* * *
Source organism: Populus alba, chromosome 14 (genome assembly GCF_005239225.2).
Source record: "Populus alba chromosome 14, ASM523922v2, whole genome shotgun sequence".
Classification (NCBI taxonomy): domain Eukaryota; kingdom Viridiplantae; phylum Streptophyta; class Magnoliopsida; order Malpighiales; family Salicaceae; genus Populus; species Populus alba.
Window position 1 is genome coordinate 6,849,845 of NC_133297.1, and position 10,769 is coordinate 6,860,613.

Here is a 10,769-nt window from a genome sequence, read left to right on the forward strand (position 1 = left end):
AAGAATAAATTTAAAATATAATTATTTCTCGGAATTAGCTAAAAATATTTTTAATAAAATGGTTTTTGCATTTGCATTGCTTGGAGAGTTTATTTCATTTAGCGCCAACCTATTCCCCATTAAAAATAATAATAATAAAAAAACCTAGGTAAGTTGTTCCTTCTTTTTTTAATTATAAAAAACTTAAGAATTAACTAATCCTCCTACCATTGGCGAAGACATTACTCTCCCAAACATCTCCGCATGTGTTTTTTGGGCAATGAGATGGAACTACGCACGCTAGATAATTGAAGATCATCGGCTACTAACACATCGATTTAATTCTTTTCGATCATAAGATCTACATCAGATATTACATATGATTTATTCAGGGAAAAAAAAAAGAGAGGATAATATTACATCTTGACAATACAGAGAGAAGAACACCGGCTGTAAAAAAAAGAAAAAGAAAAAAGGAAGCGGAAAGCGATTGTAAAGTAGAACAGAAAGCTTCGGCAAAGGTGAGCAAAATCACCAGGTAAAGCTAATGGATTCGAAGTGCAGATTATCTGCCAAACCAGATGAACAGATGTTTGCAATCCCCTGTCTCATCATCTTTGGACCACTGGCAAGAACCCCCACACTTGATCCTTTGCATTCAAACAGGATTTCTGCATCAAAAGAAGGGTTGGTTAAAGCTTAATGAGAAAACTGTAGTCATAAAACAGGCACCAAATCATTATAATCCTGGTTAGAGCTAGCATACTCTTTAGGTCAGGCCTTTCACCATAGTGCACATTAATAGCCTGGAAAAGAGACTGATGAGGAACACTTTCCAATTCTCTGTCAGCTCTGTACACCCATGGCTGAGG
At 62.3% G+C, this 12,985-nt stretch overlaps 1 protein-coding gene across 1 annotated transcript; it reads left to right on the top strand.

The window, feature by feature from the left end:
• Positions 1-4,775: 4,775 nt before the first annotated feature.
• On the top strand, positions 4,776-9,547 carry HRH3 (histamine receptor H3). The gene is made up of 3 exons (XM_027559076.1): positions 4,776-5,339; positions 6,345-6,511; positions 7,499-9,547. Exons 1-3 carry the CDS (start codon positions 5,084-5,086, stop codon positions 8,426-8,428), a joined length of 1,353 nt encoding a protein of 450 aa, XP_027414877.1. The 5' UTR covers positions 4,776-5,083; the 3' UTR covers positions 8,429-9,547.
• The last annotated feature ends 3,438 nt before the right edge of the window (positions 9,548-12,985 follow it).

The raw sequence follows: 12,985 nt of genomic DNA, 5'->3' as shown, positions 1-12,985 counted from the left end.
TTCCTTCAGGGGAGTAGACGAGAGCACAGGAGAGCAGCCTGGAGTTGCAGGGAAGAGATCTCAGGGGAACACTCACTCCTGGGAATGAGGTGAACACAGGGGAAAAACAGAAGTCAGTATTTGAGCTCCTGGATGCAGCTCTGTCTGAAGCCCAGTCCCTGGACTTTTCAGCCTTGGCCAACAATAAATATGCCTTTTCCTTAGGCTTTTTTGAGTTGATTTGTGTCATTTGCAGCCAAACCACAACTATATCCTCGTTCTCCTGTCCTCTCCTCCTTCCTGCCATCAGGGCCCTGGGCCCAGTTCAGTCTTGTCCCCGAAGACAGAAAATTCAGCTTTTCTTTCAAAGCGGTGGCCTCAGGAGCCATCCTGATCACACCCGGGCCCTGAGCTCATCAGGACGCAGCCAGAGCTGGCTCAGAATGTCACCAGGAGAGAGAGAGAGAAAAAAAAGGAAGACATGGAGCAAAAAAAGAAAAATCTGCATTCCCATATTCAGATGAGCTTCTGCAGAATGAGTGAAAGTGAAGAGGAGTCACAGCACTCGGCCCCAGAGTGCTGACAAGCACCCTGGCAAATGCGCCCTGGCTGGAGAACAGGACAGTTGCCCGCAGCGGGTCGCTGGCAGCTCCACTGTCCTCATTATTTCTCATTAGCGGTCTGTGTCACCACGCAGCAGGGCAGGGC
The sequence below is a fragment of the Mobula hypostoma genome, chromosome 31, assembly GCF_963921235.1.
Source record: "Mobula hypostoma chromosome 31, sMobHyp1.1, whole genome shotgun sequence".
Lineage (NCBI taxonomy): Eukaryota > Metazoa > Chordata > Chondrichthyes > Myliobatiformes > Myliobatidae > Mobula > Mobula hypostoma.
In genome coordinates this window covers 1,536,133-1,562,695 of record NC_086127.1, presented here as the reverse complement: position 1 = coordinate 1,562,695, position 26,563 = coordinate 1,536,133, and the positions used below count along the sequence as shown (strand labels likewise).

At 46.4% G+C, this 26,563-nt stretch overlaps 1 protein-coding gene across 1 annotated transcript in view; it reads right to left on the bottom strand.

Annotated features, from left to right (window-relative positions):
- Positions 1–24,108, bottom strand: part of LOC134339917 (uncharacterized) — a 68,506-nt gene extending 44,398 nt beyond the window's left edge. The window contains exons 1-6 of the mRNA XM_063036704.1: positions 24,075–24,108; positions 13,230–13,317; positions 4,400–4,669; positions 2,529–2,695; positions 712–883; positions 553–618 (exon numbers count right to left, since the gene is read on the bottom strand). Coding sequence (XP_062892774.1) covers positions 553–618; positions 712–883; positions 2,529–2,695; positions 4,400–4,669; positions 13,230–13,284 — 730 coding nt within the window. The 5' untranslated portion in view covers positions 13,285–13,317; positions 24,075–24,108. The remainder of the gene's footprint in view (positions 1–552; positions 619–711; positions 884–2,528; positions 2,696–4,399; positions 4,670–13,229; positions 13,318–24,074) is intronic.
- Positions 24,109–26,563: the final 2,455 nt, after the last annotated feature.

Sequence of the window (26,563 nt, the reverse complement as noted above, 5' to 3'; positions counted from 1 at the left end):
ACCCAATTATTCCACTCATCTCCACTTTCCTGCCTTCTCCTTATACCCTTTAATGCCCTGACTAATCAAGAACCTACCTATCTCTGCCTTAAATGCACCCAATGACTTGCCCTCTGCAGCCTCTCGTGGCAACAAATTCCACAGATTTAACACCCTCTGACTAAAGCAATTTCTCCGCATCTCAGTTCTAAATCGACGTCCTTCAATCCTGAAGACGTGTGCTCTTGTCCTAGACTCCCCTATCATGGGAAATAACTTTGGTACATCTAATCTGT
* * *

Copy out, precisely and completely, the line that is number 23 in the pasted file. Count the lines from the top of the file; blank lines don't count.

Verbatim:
ACCCAATTATTCCACTCATCTCCACTTTCCTGCCTTCTCCTTATACCCTTTAATGCCCTGACTAATCAAGAACCTACCTATCTCTGCCTTAAATGCACCCAATGACTTGCCCTCTGCAGCCTCTCGTGGCAACAAATTCCACAGATTTAACACCCTCTGACTAAAGCAATTTCTCCGCATCTCAGTTCTAAATCGACGTCCTTCAATCCTGAAGACGTGTGCTCTTGTCCTAGACTCCCCTATCATGGGAAATAACTTTGGTACATCTAATCTGT